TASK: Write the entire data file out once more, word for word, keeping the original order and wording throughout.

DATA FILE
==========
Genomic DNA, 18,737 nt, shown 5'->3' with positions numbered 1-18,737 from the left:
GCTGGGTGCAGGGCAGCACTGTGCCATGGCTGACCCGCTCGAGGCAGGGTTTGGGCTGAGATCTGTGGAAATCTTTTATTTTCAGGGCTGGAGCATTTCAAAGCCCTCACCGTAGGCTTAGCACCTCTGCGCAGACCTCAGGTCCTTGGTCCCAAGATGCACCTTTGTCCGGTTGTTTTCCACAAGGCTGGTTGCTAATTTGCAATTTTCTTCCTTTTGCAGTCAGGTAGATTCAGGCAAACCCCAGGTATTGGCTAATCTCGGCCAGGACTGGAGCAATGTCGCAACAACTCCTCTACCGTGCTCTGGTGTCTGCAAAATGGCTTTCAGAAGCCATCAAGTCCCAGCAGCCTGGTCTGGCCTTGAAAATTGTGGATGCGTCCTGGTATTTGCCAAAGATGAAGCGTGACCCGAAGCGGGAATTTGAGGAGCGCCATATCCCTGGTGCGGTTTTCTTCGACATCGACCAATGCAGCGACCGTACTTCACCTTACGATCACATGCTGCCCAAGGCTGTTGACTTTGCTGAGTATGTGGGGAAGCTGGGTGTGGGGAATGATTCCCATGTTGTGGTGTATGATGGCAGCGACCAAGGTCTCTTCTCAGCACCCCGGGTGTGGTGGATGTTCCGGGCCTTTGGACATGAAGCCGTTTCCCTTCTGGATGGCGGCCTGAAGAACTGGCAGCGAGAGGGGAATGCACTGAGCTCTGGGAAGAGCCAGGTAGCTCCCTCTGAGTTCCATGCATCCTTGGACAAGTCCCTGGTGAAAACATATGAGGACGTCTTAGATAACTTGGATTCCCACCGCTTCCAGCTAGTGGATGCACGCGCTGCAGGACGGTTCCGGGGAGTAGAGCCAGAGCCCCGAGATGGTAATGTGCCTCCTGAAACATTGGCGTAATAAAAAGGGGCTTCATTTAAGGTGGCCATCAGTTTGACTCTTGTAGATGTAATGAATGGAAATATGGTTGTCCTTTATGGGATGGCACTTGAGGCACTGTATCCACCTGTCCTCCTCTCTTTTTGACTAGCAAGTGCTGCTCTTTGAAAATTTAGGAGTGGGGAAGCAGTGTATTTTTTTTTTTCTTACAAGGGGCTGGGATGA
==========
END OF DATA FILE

Genomic DNA, 18,737 nt, shown 5'->3' with positions numbered 1-18,737 from the left:
GCTGGGTGCAGGGCAGCACTGTGCCATGGCTGACCCGCTCGAGGCAGGGTTTGGGCTGAGATCTGTGGAAATCTTTTATTTTCAGGGCTGGAGCATTTCAAAGCCCTCACCGTAGGCTTAGCACCTCTGCGCAGACCTCAGGTCCTTGGTCCCAAGATGCACCTTTGTCCGGTTGTTTTCCACAAGGCTGGTTGCTAATTTGCAATTTTCTTCCTTTTGCAGTCAGGTAGATTCAGGCAAACCCCAGGTATTGGCTAATCTCGGCCAGGACTGGAGCAATGTCGCAACAACTCCTCTACCGTGCTCTGGTGTCTGCAAAATGGCTTTCAGAAGCCATCAAGTCCCAGCAGCCTGGTCTGGCCTTGAAAATTGTGGATGCGTCCTGGTATTTGCCAAAGATGAAGCGTGACCCGAAGCGGGAATTTGAGGAGCGCCATATCCCTGGTGCGGTTTTCTTCGACATCGACCAATGCAGCGACCGTACTTCACCTTACGATCACATGCTGCCCAAGGCTGTTGACTTTGCTGAGTATGTGGGGAAGCTGGGTGTGGGGAATGATTCCCATGTTGTGGTGTATGATGGCAGCGACCAAGGTCTCTTCTCAGCACCCCGGGTGTGGTGGATGTTCCGGGCCTTTGGACATGAAGCCGTTTCCCTTCTGGATGGCGGCCTGAAGAACTGGCAGCGAGAGGGGAATGCACTGAGCTCTGGGAAGAGCCAGGTAGCTCCCTCTGAGTTCCATGCATCCTTGGACAAGTCCCTGGTGAAAACATATGAGGACGTCTTAGATAACTTGGATTCCCACCGCTTCCAGCTAGTGGATGCACGCGCTGCAGGACGGTTCCGGGGAGTAGAGCCAGAGCCCCGAGATGGTAATGTGCCTCCTGAAACATTGGCGTAATAAAAAGGGGCTTCATTTAAGGTGGCCATCAGTTTGACTCTTGTAGATGTAATGAATGGAAATATGGTTGTCCTTTATGGGATGGCACTTGAGGCACTGTATCCACCTGTCCTCCTCTCTTTTTGACTAGCAAGTGCTGCTCTTTGAAAATTTAGGAGTGGGGAAGCAGTGTATTTTTTTTTTTCTTACAAGGGGCTGGGATGA